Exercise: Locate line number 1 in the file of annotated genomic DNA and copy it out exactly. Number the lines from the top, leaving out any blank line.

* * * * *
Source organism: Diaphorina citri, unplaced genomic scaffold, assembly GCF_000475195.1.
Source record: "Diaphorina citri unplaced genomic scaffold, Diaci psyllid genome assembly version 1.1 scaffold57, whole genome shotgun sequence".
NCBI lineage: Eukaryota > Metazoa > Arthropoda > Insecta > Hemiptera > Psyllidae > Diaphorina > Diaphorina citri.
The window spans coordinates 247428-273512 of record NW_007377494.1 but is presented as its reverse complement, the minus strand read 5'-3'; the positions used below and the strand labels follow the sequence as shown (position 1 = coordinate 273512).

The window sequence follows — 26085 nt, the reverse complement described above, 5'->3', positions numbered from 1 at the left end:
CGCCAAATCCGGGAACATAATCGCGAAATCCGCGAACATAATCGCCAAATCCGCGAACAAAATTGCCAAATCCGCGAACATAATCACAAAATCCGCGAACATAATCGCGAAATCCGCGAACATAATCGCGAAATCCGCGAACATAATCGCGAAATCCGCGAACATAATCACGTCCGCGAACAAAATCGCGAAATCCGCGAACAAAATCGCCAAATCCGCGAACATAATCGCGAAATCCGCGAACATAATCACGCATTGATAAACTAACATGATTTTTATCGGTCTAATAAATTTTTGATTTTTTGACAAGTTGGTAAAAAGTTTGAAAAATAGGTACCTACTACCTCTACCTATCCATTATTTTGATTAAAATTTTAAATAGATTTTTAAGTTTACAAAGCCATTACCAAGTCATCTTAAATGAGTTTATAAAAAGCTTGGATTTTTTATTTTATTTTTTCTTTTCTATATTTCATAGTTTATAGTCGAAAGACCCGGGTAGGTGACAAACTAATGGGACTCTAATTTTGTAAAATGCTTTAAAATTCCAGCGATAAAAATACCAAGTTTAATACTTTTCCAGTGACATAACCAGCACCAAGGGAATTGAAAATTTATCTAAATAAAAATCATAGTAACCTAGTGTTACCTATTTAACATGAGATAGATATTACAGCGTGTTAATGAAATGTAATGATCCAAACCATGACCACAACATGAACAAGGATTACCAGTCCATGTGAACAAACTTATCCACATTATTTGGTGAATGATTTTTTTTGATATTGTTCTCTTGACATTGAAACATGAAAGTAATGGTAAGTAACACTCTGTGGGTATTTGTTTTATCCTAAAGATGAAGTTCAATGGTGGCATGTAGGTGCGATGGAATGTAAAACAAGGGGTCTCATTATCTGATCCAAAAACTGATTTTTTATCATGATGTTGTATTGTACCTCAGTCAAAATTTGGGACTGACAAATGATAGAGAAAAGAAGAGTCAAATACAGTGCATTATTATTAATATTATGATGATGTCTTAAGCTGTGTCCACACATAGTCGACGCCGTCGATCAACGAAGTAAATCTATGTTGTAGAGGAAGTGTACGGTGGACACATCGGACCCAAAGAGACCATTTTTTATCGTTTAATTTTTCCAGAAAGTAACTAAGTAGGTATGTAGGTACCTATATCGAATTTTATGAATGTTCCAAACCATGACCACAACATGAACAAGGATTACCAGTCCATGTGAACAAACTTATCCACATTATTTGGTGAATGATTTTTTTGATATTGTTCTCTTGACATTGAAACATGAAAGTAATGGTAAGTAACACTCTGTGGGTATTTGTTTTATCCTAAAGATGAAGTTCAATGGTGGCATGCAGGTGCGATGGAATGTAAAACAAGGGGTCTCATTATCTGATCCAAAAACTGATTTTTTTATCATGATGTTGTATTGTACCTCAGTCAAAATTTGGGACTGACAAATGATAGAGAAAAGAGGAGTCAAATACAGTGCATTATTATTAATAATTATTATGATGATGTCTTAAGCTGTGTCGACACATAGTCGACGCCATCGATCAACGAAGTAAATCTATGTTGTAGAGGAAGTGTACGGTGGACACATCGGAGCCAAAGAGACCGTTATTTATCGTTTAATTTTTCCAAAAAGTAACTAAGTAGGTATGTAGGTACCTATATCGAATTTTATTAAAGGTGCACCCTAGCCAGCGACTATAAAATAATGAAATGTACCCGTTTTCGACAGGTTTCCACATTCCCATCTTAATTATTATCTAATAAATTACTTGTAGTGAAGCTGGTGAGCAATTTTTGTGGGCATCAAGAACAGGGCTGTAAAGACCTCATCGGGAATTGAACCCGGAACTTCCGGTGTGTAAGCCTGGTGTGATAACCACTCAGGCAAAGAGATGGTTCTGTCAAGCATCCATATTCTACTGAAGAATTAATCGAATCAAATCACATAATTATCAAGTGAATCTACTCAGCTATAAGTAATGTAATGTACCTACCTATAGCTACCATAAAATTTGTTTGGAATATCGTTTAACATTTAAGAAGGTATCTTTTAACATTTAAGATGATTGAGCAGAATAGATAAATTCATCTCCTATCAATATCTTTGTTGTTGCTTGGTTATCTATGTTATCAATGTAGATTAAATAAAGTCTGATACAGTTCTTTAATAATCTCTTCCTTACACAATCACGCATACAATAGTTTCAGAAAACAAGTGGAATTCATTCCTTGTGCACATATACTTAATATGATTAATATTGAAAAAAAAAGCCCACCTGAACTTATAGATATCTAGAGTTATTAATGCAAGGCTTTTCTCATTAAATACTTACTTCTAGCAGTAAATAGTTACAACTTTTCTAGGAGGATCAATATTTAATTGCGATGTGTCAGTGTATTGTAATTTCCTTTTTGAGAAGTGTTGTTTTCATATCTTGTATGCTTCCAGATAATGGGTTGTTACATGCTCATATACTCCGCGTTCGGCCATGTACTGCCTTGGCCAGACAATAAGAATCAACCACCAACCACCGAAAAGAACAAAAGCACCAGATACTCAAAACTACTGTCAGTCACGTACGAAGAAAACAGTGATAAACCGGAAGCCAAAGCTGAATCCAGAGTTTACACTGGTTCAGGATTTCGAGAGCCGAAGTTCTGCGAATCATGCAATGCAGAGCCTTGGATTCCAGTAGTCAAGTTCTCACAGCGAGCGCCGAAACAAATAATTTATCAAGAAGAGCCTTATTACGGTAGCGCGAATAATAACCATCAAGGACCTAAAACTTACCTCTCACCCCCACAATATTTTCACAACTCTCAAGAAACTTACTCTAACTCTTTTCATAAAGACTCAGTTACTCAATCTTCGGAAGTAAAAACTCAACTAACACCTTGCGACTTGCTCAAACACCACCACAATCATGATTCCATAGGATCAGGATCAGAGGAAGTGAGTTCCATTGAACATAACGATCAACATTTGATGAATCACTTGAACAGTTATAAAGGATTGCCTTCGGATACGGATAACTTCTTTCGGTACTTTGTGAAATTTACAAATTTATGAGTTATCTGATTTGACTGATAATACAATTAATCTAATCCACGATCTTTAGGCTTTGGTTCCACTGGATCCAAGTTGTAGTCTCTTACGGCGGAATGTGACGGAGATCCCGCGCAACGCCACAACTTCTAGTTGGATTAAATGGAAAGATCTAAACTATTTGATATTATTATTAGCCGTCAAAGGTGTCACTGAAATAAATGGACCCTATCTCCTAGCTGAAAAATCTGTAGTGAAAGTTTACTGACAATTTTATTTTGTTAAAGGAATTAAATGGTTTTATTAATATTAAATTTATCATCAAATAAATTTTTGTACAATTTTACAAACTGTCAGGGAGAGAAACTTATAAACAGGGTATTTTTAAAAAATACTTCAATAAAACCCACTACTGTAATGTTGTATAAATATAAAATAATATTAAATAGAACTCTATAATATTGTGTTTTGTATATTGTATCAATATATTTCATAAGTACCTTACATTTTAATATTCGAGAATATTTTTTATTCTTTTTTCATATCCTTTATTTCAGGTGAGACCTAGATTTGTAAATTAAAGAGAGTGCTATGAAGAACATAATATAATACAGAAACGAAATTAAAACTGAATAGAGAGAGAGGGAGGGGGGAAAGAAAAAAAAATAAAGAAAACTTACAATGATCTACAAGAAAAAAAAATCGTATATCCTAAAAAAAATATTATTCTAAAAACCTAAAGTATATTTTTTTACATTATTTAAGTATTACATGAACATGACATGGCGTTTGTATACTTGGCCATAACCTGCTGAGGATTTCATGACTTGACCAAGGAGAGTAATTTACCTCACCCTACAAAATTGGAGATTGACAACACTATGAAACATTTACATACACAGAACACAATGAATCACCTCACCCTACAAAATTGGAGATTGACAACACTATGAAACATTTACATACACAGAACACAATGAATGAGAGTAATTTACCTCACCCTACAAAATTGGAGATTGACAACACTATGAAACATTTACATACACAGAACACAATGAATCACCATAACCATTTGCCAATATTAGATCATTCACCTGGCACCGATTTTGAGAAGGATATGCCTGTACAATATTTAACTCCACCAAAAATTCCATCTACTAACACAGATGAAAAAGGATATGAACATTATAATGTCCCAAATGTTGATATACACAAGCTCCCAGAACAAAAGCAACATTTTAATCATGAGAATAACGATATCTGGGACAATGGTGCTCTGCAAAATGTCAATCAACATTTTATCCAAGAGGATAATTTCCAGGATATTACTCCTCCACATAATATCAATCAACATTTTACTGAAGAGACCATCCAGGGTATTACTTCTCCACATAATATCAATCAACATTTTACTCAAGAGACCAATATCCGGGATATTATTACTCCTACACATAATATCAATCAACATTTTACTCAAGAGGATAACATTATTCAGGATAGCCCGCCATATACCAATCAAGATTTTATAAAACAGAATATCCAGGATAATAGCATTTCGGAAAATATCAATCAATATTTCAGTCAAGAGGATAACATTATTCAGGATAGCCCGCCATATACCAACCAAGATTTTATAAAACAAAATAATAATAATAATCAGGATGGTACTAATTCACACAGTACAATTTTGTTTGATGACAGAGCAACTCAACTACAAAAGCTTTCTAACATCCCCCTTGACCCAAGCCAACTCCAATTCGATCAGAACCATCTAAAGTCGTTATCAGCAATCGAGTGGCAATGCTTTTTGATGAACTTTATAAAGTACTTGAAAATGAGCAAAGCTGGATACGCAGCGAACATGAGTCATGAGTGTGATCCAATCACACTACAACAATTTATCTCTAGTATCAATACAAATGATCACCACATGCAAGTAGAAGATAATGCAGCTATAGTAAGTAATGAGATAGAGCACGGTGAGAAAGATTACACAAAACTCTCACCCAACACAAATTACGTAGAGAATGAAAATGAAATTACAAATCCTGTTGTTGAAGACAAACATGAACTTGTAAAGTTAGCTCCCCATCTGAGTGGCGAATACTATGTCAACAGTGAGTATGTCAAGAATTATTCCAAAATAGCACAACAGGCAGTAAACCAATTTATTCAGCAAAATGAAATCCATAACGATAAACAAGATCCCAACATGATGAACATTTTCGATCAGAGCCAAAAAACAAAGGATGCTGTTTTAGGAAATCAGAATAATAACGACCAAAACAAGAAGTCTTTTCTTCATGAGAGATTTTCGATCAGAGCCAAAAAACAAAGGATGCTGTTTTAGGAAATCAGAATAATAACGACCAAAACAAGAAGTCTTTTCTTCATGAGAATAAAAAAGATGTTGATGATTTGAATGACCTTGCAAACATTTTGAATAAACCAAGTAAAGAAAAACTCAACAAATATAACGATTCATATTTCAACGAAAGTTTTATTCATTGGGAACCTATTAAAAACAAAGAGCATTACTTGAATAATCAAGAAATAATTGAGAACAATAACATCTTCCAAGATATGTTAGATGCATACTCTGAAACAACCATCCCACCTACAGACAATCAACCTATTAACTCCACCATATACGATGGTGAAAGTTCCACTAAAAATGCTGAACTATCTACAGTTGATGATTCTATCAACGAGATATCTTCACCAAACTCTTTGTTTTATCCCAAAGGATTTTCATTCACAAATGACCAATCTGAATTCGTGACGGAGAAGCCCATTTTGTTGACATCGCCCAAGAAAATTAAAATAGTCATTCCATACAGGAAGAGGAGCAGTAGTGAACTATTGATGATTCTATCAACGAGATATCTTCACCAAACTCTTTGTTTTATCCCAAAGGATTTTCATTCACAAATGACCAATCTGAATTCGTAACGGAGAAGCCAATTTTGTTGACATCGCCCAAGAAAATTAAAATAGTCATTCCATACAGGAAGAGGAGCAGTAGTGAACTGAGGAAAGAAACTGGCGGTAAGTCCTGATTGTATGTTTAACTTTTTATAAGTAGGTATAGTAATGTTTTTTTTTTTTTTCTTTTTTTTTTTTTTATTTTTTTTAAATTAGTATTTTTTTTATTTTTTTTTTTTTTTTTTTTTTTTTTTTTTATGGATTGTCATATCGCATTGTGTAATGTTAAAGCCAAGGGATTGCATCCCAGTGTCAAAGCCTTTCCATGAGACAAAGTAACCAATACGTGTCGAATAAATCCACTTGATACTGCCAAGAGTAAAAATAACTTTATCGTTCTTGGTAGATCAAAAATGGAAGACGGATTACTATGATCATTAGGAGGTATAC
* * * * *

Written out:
Source organism: Diaphorina citri, unplaced genomic scaffold, assembly GCF_000475195.1.